A guest post from Martin Siegert, Professor of Geosciences at the University of Bristol and Principal Investigator of the NERC Lake Ellsworth Consortium. Martin will be giving the final Shell Lecture of 2013, ‘Lakes Beneath the Ice’, on 18 December. Find out more
Lake Ellsworth in West Antarctica is similar in size and topographic setting to Windermere in the Lake District; it is 14 km long, 2-3 km wide, 150 m deep, and is contained within a steep glacially-carved valley. The only main difference is that Lake Ellsworth lies beneath 3 km of ice.
Nearly 400 lakes are known to exist beneath the ice. When deep-water Antactic subglacial lakes were first identified in the 1990s, two hypotheses emerged; that they represent extreme yet viable habitats, and that their sediments may record important information about past ice sheet changes. Testing these hypotheses requires direct measurement and sampling, which the Lake Ellsworth programme hoped to achieve in 2012 using a specially-designed hot-water drill.
This UK project, involving several Universities, the British Antarctic Survey and the National Oceanography Centre, had been in planning for over 10 years. The project developed a full blueprint for subglacial lakes research, involving access to the subglacial environment through deep-ice drilling, direct measurement and sampling of water and sediment by the construction of a probe and sediment corer, and environmental protocols to ensure cleanliness.
In the early hours of Christmas Day 2012, the exploration attempt was called off, after the main borehole failed to link with a subsurface cavity of water, built up over ~40 hours. Without this link, insufficient water was available to continue drilling downwards to the lake.
On returning to the UK, an external review of the programme formally assessed the reasons for the fieldwork failure, uncovering a series of technical problems. Crucially, ‘load sensors’ on the hose reelers, that should have prevented the drill head from bottoming out in the borehole, did not function in the field. This, coupled with a lack of ability to deliver low drill speeds, and boiler performance issues, meant that it was likely one or both boreholes were not drilled vertically.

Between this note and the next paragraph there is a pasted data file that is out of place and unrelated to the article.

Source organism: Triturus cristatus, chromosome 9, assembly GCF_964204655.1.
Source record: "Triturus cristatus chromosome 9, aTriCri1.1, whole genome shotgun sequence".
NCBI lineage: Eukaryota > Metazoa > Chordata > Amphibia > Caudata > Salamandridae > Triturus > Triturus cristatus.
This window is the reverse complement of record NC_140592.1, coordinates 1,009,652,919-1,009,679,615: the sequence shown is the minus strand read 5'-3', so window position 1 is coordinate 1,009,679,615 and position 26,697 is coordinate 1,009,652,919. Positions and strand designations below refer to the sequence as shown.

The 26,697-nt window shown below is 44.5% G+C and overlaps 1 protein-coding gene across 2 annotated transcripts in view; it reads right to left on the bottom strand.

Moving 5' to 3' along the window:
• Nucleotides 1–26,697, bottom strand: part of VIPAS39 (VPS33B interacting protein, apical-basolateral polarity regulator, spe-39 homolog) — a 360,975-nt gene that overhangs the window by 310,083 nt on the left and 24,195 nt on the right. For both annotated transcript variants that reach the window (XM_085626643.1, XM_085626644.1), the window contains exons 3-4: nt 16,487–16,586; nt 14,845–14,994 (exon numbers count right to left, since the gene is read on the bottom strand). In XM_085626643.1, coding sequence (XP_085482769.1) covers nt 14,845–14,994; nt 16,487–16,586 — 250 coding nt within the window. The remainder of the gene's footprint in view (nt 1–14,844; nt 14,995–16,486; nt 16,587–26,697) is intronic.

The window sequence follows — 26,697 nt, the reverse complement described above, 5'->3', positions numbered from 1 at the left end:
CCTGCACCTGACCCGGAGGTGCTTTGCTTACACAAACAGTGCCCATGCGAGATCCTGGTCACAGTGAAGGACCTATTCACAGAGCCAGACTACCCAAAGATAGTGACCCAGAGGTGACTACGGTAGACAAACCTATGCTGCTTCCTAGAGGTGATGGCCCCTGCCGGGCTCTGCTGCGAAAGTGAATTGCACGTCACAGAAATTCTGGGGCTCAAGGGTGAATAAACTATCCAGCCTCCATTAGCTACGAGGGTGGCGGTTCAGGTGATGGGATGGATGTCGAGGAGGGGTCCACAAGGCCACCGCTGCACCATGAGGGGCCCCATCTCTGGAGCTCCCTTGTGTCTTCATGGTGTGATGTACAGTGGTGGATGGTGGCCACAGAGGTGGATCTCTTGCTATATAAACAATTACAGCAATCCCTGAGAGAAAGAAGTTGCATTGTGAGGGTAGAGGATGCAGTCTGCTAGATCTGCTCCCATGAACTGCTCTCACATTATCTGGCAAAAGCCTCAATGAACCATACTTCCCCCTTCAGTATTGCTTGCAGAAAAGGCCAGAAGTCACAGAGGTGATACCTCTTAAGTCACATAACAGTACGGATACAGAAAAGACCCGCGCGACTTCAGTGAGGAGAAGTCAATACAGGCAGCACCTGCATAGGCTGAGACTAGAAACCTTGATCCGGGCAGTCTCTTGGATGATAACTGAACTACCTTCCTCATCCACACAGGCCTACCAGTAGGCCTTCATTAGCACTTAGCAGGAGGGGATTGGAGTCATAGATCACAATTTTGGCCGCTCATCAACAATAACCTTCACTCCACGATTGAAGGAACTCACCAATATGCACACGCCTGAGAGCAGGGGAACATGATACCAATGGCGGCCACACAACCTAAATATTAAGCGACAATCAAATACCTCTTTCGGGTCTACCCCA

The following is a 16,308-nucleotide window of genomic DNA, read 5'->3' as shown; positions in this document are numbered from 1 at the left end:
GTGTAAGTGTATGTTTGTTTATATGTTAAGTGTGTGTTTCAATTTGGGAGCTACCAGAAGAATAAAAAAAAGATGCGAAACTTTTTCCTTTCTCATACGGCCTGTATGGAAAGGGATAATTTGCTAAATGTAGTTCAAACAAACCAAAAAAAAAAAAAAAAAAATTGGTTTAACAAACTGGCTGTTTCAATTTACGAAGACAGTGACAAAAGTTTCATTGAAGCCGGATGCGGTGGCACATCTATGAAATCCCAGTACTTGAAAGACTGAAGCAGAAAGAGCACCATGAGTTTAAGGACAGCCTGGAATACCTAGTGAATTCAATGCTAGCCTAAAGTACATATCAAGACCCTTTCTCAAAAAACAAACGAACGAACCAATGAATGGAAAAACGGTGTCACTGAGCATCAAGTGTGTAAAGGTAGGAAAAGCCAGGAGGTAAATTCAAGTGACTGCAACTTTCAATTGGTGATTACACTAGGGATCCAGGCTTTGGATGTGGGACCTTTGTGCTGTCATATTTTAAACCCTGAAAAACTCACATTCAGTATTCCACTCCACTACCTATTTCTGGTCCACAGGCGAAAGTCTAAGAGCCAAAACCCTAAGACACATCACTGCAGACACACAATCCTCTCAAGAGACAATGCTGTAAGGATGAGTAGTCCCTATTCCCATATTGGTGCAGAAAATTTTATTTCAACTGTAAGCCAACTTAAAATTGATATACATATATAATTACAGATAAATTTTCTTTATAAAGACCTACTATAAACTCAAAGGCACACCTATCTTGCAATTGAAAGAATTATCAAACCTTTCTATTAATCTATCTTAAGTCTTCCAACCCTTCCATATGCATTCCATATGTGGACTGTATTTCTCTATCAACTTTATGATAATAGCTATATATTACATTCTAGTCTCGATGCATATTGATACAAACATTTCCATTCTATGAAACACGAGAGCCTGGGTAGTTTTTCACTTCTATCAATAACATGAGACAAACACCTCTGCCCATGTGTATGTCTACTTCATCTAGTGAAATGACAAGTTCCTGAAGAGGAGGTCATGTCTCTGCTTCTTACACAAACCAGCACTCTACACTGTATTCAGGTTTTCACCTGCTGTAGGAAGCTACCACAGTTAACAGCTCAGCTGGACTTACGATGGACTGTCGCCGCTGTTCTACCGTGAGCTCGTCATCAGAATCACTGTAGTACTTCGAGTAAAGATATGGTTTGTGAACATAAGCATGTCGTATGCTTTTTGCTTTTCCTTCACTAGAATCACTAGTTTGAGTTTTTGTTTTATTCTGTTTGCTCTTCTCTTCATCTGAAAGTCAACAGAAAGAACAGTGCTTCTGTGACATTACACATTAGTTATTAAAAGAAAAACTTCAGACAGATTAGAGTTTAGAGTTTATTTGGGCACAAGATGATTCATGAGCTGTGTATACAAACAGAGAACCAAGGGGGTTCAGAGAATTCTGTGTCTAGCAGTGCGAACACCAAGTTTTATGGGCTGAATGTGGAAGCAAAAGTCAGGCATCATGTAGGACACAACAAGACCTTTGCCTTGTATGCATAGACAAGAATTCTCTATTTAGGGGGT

Despite the failure, hot-water drilling is still regarded as the only feasible scheme by which clean access to the subglacial environment can be assured. We have learned many lessons from the Lake Ellsworth experience, but none of the problems are insurmountable. We remain confident that a technical revision to the drill can be designed and built, although it may take several more years to complete.
Consequently, the efforts of the Lake Ellsworth team are now focused on delivering a technique for rapid, reliable, clean access to the subglacial environment. It is disappointing not to be advancing the science of subglacial lakes research as quickly as we had originally anticipated. But with this facility, we hope to be able to explore the ice-covered lakes, rivers, mountains and valleys of Antarctica in the years ahead.
We are hugely grateful to the Natural Environment Research Council, which both funded the research and assisted greatly in providing an objective external review of the programme in 2013.
Martin Siegert will be giving our last Shell Lecture of 2013, ‘Lakes Beneath the Ice’, on 18 December. To find out more about the talk, and to book tickets, visit our website. The talk will also be webcast, and available to view afterwards.